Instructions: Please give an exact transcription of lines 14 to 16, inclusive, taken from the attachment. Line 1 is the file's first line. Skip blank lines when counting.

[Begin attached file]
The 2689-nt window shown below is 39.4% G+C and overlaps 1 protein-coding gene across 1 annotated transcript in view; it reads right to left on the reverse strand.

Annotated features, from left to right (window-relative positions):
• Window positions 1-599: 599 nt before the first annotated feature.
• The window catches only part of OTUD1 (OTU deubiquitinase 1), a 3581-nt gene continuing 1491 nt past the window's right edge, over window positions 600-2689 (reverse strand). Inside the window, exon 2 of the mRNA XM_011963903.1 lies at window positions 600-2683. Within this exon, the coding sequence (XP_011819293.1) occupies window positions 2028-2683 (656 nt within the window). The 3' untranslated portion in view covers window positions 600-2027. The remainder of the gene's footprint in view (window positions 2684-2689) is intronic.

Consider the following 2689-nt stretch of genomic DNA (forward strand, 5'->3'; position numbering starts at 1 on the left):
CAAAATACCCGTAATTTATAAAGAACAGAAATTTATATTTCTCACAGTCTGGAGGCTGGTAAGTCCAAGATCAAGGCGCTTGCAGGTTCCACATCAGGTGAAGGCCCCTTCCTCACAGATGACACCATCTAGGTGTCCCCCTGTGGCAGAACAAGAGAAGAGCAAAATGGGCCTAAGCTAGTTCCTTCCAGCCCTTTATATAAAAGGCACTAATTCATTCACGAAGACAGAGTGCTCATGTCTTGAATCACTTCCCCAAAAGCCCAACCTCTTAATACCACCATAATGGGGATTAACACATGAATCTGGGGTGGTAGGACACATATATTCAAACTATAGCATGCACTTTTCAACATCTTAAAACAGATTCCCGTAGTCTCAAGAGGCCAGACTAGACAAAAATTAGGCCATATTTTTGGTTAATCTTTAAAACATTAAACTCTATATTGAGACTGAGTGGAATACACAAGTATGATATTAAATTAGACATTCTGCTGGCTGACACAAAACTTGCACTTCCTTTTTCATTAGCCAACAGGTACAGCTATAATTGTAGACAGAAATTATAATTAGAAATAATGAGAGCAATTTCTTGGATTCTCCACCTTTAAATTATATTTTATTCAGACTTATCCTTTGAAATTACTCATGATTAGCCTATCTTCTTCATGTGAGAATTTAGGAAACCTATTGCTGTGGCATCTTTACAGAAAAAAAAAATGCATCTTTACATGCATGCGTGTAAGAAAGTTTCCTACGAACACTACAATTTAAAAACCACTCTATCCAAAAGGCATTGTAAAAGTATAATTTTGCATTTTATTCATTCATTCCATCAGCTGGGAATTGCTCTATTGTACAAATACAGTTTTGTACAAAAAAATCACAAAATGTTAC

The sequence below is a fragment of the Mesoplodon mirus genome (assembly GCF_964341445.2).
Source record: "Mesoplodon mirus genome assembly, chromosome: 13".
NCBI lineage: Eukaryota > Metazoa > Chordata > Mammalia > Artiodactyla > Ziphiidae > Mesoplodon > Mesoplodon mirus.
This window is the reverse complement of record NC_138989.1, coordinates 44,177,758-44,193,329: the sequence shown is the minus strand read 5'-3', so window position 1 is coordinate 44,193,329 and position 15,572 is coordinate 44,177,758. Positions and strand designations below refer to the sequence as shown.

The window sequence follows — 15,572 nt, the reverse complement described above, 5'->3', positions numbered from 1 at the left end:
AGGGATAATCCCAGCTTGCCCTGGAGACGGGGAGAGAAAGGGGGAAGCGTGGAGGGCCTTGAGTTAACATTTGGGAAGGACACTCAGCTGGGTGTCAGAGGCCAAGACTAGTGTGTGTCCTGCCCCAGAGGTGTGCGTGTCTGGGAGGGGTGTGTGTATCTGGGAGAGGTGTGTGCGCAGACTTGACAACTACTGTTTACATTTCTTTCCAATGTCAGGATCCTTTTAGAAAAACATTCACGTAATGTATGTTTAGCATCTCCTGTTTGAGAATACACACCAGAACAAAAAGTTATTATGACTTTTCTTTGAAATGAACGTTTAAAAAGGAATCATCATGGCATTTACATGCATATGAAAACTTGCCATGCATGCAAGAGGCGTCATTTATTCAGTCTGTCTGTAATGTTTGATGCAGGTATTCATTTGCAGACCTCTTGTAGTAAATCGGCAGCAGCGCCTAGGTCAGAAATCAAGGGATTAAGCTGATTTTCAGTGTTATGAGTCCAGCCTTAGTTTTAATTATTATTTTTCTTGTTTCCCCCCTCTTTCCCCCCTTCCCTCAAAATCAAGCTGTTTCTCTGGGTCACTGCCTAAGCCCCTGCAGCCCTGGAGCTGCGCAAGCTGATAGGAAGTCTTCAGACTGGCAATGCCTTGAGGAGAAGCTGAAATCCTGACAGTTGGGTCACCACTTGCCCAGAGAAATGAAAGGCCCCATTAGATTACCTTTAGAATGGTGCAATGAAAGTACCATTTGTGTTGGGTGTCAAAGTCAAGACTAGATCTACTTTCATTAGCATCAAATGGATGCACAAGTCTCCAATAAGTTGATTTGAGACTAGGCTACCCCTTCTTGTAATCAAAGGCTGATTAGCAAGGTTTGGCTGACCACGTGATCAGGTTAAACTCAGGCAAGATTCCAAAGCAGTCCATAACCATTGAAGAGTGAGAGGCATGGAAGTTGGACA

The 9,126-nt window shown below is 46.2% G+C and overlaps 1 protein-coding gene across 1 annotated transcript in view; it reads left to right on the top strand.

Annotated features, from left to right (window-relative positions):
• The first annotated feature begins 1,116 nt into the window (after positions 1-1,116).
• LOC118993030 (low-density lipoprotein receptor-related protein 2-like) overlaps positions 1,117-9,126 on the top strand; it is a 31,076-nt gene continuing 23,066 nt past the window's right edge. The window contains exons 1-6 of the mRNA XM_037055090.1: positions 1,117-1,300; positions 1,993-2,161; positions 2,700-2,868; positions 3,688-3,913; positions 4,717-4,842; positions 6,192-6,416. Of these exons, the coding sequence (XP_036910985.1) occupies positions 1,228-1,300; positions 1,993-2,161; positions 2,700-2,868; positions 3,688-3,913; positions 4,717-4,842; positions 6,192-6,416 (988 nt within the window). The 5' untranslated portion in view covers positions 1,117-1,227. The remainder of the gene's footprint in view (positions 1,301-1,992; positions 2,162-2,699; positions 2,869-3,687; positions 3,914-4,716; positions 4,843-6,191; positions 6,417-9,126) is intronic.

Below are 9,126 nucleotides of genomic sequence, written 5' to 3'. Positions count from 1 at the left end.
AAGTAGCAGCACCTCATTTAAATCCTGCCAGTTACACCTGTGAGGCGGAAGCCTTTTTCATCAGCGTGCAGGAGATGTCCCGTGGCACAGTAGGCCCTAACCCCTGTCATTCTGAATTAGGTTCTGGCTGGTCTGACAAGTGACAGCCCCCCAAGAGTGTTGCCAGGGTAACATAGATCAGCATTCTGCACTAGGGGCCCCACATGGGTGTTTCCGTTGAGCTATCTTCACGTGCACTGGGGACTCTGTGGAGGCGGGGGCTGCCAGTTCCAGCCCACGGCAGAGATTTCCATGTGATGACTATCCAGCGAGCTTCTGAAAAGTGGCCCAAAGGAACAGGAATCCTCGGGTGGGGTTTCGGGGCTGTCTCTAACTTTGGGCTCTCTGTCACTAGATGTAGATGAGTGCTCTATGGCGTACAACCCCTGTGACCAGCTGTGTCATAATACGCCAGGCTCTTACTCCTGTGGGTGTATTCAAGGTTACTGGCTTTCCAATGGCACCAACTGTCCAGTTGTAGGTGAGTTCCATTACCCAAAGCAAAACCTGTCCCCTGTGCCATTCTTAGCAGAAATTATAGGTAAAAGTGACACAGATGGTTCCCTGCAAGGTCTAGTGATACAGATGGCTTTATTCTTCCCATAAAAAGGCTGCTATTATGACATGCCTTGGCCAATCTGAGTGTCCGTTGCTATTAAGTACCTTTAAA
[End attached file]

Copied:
Annotated features, from left to right (window-relative positions):
• The first annotated feature begins 1,116 nt into the window (after positions 1-1,116).
• LOC118993030 (low-density lipoprotein receptor-related protein 2-like) overlaps positions 1,117-9,126 on the top strand; it is a 31,076-nt gene continuing 23,066 nt past the window's right edge. The window contains exons 1-6 of the mRNA XM_037055090.1: positions 1,117-1,300; positions 1,993-2,161; positions 2,700-2,868; positions 3,688-3,913; positions 4,717-4,842; positions 6,192-6,416. Of these exons, the coding sequence (XP_036910985.1) occupies positions 1,228-1,300; positions 1,993-2,161; positions 2,700-2,868; positions 3,688-3,913; positions 4,717-4,842; positions 6,192-6,416 (988 nt within the window). The 5' untranslated portion in view covers positions 1,117-1,227. The remainder of the gene's footprint in view (positions 1,301-1,992; positions 2,162-2,699; positions 2,869-3,687; positions 3,914-4,716; positions 4,843-6,191; positions 6,417-9,126) is intronic.